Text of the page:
Safeguarding Biodiversity and Human Rights through Law and Regulation 

European consumption causes biodiversity loss far away from the place of consumption and predominantly in countries of the Global South. The research project ”Protecting Biodiversity through Regulating Trade and Business Relations” sets out to contribute to protecting biodiversity and safeguarding human rights outside Europe by analysing how the European Union (EU) and European countries can regulate their impacts abroad through effective, fair and coherent laws and policies. 

Dr. Claudia Ituarte-Lima is principal investigator on behalf of RWI and Dr. Radu Mares is also part of this transnational research team, who will work collaboratively on this three-year research project. The project also has an Advisory Committee consisting of officials in intergovernmental organizations, civil society and academics. The consortium consists of scholars from 4 institutions: RWI, the Finish Environment Institute, University of Copenhagen, and University of Bern. The sponsor is BiodivERsA, a network of national and regional funding organisations promoting pan-European research on biodiversity, ecosystem services and Nature-based Solutions.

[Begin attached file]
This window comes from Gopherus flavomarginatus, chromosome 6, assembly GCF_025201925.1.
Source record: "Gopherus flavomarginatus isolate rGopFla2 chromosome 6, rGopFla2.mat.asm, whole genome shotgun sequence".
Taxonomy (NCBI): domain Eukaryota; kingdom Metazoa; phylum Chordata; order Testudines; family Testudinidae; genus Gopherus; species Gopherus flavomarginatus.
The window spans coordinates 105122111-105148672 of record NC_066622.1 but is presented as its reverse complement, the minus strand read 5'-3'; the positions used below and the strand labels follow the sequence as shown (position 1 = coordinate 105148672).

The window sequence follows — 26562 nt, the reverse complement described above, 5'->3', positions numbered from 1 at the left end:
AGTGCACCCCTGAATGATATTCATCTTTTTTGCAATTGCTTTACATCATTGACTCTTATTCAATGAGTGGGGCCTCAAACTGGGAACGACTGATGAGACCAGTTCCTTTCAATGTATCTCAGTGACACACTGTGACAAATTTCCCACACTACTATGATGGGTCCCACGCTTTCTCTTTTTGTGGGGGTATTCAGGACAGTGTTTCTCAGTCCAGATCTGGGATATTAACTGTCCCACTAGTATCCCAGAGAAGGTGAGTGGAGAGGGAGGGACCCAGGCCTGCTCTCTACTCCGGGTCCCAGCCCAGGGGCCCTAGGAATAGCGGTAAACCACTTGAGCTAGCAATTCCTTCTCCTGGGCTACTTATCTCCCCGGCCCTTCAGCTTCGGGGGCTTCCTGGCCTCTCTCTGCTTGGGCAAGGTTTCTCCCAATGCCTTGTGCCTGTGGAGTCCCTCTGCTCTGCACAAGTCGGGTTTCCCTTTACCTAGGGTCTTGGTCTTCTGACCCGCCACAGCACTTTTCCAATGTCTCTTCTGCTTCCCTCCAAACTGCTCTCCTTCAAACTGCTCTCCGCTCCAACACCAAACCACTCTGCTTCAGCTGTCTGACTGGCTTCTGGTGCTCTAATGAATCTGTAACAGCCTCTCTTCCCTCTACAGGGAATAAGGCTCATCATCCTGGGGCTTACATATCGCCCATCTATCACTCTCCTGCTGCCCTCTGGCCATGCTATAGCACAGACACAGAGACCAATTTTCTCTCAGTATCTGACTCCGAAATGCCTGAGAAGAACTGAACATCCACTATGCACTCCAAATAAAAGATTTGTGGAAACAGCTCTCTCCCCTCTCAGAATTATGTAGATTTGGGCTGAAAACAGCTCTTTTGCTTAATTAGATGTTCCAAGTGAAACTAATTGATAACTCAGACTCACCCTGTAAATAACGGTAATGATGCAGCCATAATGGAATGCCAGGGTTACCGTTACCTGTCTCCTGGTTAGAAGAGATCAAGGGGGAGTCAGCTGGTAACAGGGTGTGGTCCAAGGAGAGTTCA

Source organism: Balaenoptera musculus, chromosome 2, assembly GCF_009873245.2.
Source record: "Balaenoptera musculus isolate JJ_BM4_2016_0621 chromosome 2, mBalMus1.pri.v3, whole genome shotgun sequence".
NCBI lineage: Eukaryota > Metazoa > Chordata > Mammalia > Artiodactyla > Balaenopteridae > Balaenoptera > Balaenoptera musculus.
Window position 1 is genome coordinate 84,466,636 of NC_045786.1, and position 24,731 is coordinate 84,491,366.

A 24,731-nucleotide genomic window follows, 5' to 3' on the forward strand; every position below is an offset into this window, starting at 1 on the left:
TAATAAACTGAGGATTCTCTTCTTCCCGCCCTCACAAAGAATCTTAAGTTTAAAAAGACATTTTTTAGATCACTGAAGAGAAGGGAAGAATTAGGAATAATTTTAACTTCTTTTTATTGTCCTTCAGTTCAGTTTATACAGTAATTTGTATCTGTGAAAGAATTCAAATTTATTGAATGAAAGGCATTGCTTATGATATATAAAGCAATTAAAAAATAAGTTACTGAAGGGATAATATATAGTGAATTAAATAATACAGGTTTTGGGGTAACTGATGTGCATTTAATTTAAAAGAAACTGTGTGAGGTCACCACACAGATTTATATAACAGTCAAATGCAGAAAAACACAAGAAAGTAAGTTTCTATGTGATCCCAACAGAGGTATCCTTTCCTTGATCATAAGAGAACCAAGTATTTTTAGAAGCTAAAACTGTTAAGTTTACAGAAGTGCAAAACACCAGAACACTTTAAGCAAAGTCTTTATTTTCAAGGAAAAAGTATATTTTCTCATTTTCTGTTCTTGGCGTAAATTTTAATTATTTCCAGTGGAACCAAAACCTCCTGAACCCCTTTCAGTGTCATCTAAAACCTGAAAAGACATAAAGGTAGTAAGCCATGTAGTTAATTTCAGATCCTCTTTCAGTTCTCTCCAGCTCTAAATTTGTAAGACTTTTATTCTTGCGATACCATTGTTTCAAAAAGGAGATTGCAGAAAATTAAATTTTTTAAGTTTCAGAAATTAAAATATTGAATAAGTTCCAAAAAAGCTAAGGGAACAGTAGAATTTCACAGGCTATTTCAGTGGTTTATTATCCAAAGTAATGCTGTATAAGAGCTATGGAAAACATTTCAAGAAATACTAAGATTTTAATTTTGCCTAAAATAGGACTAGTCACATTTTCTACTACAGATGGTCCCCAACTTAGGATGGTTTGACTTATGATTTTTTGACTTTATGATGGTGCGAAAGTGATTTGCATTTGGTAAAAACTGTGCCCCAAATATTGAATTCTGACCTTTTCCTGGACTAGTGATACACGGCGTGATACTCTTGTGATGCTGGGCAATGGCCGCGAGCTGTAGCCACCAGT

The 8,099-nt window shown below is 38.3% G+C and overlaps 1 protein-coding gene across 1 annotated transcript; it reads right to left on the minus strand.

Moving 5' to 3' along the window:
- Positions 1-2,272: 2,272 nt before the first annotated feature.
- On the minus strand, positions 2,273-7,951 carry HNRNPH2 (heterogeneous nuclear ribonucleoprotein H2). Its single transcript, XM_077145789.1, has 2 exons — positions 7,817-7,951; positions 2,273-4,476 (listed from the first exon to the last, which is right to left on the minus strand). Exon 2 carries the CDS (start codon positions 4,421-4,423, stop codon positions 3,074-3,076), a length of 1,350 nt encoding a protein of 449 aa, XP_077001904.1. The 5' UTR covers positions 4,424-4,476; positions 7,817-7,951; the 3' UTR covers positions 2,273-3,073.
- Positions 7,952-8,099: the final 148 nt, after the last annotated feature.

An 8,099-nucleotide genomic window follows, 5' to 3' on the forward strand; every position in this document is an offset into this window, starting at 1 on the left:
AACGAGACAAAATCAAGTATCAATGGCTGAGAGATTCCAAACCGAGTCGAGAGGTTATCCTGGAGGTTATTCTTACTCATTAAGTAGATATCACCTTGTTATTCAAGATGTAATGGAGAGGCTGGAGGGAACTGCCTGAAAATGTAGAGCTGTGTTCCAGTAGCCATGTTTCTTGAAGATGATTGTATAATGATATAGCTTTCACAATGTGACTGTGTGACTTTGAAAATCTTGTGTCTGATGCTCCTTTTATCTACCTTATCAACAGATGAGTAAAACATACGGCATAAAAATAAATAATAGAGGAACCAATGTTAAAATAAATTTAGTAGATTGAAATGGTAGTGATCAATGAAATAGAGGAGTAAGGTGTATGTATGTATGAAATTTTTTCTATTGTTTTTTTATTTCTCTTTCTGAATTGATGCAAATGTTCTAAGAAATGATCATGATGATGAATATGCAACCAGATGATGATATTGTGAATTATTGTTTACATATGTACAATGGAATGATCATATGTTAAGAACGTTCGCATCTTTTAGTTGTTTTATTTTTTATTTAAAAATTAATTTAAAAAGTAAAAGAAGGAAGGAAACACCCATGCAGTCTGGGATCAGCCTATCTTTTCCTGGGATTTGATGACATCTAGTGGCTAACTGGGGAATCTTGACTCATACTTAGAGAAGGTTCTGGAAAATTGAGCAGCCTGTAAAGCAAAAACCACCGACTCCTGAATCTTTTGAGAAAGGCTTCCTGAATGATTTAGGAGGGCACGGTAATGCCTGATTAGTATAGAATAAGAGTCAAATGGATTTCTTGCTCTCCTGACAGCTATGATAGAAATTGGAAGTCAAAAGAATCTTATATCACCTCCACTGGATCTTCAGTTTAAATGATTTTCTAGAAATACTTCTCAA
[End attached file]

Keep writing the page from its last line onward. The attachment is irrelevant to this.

The research consortium combines expertise in law, policy, and trade and its nexus with biodiversity to uncover the root causes of biodiversity loss and degradation of healthy ecosystems and reveal legal innovations that can be used towards conserving, restoring and sustainably using biodiversity and healthy ecosystems upon which we all depend. 

Our project aims to produce novel understanding of current and future European trade rules that impact or target to protect and enhance biodiversity and human rights outside Europe. We examine how EU and European countries can regulate their impacts on biodiversity and human rights in Southeast Asia, Latin America and Eastern Africa to contribute to positive socio-ecological outcomes. The presumption is that by regulating European business relations, European law can extend its positive biodiversity impact elsewhere outside the world, possibly having a major impact in reaching the goals of international environmental and human rights agreements.  

The project will increase understanding on how scientific knowledge, other knowledge systems and multiple values of biodiversity need to be brought into the shaping of law and the definition of lawful vs unlawful activities. Taking an ecosystems approach, we examine the way socio-ecological are interconnected: forest, wetlands, farmlands and aquatic ecosystems cannot be effectively protected or restored separately. We weave the ecosystems approach with legal innovations. Fundamental rights are interconnected: the right to a healthy environment cannot be separated from right to life and land rights, and workers’ rights.  

Are you interested in hearing more? Please contact:

Claudia Ituarte-Lima, Head of the Human Rights and Environment Thematic Area and Senior Researcher,  Raoul Wallenberg Institute of Human Rights and Humanitarian Law, claudia.ituarte-lima@rwi.lu.se 

Project partners